LYNNWOOD — Within days of moving to the area in 2008, Zaid Chishti visited the Zainab Center in Lynnwood.
He was looking for a place for his young family to worship. They were set to join him soon from the East Coast.
Those he met at Zainab gave him all kinds of advice. They had ideas about where he should live to be close to work and religious services.
“Because of the community, it’s like a family,” Chishti said. “This is where our kids look forward to going.”
Zainab Center serves Shiite Muslims, who make up the world’s second-largest sect within Islam. As many as 60 people attend regular services, and hundreds show up for special events and holidays.
About six months ago, a sprinkler head malfunctioned in the building. The center remains closed from severe water damage, awaiting permits for restoration.
“It’s a major displacement, on your life, your family life, your religious routine,” Chishti said.
Zainab is more than just a place of worship. It hosts weddings, funerals, classes and Sunday school. Work had been under way by attendees, including Amanda Smith, to create a library that would be open to everyone. The library plan is on hold for now.
Since the damage, services have been taking place at the Lynnwood Convention Center. Attendees say staff have gone out of their way to make it work according to Islamic customs. That meant staying open late during the holy month of Ramadan, when Muslims fast from sunrise to sunset and host later-than-usual religious programs.
As a nonprofit organization, Zainab is paying a discounted fee, said Sara Blayne, general manager at the convention center. The Zainab group and center staff learned about each other through the Lynnwood Police Department’s “Cops and Clergy” event in February, she said.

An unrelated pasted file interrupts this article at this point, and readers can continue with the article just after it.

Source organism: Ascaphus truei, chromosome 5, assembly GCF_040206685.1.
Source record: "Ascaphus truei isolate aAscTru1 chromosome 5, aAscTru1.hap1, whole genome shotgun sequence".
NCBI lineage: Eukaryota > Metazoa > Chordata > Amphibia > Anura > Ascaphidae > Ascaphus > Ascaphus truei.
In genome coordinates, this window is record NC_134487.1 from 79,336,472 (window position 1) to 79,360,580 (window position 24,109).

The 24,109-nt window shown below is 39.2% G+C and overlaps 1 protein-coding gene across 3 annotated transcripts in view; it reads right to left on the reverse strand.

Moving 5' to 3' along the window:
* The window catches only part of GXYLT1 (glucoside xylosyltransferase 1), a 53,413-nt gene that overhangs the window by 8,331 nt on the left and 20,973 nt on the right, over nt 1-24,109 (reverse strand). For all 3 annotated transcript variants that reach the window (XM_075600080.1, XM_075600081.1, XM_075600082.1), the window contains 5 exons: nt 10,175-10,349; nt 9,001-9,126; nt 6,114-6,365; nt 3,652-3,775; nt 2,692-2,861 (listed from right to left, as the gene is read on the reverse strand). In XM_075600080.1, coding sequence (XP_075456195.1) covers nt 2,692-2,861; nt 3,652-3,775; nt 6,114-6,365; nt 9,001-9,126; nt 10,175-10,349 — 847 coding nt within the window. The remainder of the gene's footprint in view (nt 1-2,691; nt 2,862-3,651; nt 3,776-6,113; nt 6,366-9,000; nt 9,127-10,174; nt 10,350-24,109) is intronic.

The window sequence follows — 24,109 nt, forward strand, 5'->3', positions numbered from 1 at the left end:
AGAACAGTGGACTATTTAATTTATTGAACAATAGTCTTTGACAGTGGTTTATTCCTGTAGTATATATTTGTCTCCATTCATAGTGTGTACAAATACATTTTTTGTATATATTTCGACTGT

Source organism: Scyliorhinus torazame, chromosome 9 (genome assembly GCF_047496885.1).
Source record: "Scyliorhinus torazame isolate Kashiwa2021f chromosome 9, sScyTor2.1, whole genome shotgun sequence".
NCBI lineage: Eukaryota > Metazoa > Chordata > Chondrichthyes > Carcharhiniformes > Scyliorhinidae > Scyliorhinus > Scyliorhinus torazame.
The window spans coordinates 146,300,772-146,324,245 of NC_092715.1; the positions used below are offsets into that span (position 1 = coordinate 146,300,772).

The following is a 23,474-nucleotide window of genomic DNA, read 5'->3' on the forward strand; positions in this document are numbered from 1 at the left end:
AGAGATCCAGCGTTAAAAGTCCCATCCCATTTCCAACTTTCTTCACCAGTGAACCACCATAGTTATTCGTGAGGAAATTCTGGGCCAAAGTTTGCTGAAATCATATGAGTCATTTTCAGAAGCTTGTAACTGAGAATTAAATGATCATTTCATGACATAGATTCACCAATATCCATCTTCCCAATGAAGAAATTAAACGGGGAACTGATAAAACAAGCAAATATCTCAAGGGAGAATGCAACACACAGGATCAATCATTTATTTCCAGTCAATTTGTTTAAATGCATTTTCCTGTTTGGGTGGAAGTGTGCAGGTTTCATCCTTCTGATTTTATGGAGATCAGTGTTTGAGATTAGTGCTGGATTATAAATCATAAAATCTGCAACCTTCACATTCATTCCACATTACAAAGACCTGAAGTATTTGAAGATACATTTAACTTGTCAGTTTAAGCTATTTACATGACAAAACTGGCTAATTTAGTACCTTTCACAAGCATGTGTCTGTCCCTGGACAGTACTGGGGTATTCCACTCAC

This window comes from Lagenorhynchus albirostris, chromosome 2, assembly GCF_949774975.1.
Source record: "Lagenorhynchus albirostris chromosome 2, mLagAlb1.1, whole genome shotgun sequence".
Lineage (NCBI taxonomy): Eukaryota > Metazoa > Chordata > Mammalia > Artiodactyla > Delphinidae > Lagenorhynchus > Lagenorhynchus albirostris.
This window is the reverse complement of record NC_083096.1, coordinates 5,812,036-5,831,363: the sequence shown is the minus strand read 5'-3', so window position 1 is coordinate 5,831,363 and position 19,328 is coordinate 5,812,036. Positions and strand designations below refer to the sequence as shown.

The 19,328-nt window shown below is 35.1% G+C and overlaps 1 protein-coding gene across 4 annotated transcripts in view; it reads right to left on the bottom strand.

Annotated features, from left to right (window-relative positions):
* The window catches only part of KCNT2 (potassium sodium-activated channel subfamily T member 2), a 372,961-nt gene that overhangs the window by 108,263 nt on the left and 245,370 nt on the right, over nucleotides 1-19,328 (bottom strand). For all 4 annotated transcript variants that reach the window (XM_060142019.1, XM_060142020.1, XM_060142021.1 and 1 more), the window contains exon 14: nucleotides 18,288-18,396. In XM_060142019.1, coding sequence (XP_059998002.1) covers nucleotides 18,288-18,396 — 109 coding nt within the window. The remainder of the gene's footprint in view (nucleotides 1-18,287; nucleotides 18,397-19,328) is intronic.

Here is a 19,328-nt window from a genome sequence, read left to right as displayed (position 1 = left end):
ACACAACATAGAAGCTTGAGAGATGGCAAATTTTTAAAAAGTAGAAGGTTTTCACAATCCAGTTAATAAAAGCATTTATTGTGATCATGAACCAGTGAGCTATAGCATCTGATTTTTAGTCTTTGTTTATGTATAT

Making do has been a blessing in its own way, said Abbas Reza, a longtime Zainab attendee who lives in Bothell. Everyone came together to organize details, including food and daycare, and bringing sheets to line the floor, where Muslims traditionally pray.
“It’s allowed us to step back and take stock in what we are doing and improve ourselves,” he said.
Some families have gotten more involved during the displacement, Chishti said, including his. He and his wife miss the more familiar Zainab Center, but they didn’t want their kids to feel like something was missing, he said.
Shiite Muslims have a saying, “Ya Husain,” which is a recognition of Husayn ibn Ali, the grandson of the prophet Muhammad.
Chishti’s children, ages 2 to 12, used to say “Ya Husain” when they arrived at Zainab. In that way, they meant, “We’re here!”
Now, they say it when the family van pulls into the convention center.
Rikki King: 425-339-3449; firstname.lastname@example.org; Twitter: @rikkiking.